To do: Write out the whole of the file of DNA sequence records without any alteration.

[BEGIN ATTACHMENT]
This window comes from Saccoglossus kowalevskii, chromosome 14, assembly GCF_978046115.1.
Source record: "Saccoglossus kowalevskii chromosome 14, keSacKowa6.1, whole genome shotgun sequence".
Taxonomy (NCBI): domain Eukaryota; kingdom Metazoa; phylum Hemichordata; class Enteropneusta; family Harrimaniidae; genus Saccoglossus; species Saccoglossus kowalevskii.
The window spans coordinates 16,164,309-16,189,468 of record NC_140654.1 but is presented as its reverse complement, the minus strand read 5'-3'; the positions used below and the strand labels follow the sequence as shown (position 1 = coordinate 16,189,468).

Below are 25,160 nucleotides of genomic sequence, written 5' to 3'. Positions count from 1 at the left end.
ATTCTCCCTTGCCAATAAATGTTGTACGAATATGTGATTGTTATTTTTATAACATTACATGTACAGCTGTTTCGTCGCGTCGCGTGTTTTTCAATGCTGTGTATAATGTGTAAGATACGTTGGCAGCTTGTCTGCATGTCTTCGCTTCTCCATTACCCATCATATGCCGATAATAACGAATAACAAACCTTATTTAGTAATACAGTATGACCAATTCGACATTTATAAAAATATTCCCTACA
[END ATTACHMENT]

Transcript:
This window comes from Saccoglossus kowalevskii, chromosome 14, assembly GCF_978046115.1.
Source record: "Saccoglossus kowalevskii chromosome 14, keSacKowa6.1, whole genome shotgun sequence".
Taxonomy (NCBI): domain Eukaryota; kingdom Metazoa; phylum Hemichordata; class Enteropneusta; family Harrimaniidae; genus Saccoglossus; species Saccoglossus kowalevskii.
The window spans coordinates 16,164,309-16,189,468 of record NC_140654.1 but is presented as its reverse complement, the minus strand read 5'-3'; the positions used below and the strand labels follow the sequence as shown (position 1 = coordinate 16,189,468).

Below are 25,160 nucleotides of genomic sequence, written 5' to 3'. Positions count from 1 at the left end.
ATTCTCCCTTGCCAATAAATGTTGTACGAATATGTGATTGTTATTTTTATAACATTACATGTACAGCTGTTTCGTCGCGTCGCGTGTTTTTCAATGCTGTGTATAATGTGTAAGATACGTTGGCAGCTTGTCTGCATGTCTTCGCTTCTCCATTACCCATCATATGCCGATAATAACGAATAACAAACCTTATTTAGTAATACAGTATGACCAATTCGACATTTATAAAAATATTCCCTACA